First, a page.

Managers’ Experience and Efficiency of Regional & Selected Ghanaian Hospitals in Maternal & Newborn Health Service Provision

Show simple item record Dasoberi, I.N. 2019-06-17T15:03:01Z 2019-06-17T15:03:01Z 2019-06
dc.description MPhil. en_US
dc.description.abstract Despite the numerous studies on technical efficiency in the Ghanaian health sector, none has included regional hospitals, which are secondary referral hospitals. Researching the efficiency of this group of hospitals is important given their critical role and the fact that they employ substantial amounts of public resources. This thesis provides evidence on the relative technical efficiency of all regional hospitals, plus some selected large district/municipal/metropolitan hospitals, in Ghana. It further examines the effect of managers’ experience on hospital technical inefficiency, while controlling for age, gender and other institutional factors such as hospital size, potential demand for maternal & newborn health service and hospital ownership. Using panel data from the District Health Information Management System 2 (DHIMS 2) platform of the Ghana Health Service and primary data from the sampled hospitals, the study adopted a two-step estimation approach. In the first stage, relative technical efficiency scores were calculated using Data Envelopment Analysis approach. Specifically, the Malmquist Total Factor Productivity index using a DEA frontier was employed due to the panel nature of the data. The second stage estimation employed a Tobit model to examine the variation in technical inefficiency among the sampled hospitals. Mean technical efficiency scores, under variable returns to scale assumption, were 0.868, 0.954, 0.860, 0.855, and 0.814 for the respective years between 2013 and 2017. There was generally a decline in mean technical efficiency scores over the study period. The percent of hospitals that were 100% technically efficient, under the assumption of variable returns to scale, decreased over the successive years - 53.33%, 51.11%, 46.67%, 44.44%, and 37.78%.More hospitals became less efficient over time. The key policy variable in the Tobit model estimation, hospital managers’ experience, was found to be statistically insignificant determinant of hospital technical inefficiency; likewise, age. Hospital size is positively and significantly related to the level of hospital inefficiency, though with a small effect. Potential demand for maternal & newborn health services of a hospital, was statistically significant with an expected negative sign. Mission hospital ownership was statistically insignificant though, a positive sign of its coefficient points to Government hospitals as comparatively more efficient. The study thus recommends: an expanded scope of measuring management experience/practices to re-examine its effect on efficiency, an intra-region redistribution of hospital beds across the country; integration of health facilities efficiency measurement into the routine data and health sector performance monitoring system - as opposed to setting up a parallel system; a qualitative study on the management systems of fully efficient hospitals and the least efficient ones, to provide qualitative insights on factors driving success in efficiency improvement and root-causes of poor performance; the creation of a platform for peer to peer learning and sharing of best practices on efficiency improvement for health facilities; and hospitals should design innovative strategies for deeper penetration into communities to increase output coverages. en_US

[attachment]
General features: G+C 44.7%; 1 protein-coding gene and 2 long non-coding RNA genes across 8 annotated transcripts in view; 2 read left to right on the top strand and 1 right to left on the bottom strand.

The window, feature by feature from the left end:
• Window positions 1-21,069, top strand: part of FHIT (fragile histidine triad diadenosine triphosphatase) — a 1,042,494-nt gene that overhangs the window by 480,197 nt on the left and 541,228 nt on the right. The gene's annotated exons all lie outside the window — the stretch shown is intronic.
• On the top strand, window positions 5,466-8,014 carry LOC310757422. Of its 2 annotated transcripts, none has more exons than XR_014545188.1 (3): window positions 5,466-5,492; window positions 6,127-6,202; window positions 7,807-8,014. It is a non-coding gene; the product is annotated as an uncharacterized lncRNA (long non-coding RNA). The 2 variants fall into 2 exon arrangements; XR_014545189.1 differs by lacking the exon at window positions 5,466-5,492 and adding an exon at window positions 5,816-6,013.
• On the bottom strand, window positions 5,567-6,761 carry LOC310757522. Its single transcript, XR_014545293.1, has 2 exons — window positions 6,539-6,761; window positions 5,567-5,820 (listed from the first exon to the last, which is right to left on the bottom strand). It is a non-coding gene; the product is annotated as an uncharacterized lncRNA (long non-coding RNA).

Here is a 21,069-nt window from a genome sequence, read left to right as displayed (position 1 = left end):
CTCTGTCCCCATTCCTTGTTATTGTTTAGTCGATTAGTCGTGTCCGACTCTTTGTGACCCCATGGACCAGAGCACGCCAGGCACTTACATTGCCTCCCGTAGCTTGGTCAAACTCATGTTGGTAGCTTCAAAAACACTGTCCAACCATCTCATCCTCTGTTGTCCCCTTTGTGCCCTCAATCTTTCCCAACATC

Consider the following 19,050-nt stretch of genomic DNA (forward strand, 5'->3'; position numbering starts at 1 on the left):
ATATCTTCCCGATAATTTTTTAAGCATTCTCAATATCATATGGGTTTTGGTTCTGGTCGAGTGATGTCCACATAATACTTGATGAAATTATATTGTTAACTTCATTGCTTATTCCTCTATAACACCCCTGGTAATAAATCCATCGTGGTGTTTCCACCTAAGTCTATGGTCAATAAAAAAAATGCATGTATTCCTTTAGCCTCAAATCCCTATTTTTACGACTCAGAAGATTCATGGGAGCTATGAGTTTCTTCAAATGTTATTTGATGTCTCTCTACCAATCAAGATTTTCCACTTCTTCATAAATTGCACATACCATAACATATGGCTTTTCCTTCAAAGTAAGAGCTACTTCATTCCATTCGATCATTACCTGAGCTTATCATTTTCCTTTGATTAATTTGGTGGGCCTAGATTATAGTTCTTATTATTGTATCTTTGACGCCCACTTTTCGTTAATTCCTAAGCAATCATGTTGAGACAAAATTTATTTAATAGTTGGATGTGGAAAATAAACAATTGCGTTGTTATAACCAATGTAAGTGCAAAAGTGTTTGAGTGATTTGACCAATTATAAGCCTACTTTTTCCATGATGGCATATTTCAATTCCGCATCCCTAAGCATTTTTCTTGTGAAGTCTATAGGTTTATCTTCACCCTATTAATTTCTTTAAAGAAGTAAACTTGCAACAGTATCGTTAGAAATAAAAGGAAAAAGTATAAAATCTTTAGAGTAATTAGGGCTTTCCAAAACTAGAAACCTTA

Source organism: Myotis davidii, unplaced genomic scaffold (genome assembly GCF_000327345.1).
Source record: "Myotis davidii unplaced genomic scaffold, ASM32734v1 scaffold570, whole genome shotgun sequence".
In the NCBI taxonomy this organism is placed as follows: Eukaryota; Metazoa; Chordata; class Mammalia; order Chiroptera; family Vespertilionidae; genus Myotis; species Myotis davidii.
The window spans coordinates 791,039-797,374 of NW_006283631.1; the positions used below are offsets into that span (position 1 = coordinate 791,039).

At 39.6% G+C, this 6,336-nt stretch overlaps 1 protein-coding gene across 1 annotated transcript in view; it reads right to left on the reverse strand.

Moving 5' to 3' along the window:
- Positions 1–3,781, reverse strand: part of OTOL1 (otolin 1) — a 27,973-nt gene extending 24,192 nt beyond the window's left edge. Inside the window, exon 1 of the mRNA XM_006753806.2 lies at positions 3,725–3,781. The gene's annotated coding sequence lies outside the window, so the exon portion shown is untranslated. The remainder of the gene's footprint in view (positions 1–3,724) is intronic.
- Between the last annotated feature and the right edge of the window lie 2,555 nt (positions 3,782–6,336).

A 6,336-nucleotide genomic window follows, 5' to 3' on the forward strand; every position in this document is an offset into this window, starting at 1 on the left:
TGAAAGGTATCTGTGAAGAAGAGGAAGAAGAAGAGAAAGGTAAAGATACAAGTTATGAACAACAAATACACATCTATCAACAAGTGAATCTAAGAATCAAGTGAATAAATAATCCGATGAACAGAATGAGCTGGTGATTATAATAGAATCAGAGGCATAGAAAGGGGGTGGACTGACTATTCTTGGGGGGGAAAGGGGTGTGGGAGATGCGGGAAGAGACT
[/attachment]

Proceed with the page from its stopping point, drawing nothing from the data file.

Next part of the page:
dc.language.iso en en_US
dc.publisher University of Ghana en_US
dc.subject Ghanaian Hospitals en_US
dc.subject Ghanaian Health Sector en_US
dc.subject Newborn Health Service en_US
dc.title Managers’ Experience and Efficiency of Regional & Selected Ghanaian Hospitals in Maternal & Newborn Health Service Provision en_US
dc.type Thesis en_US

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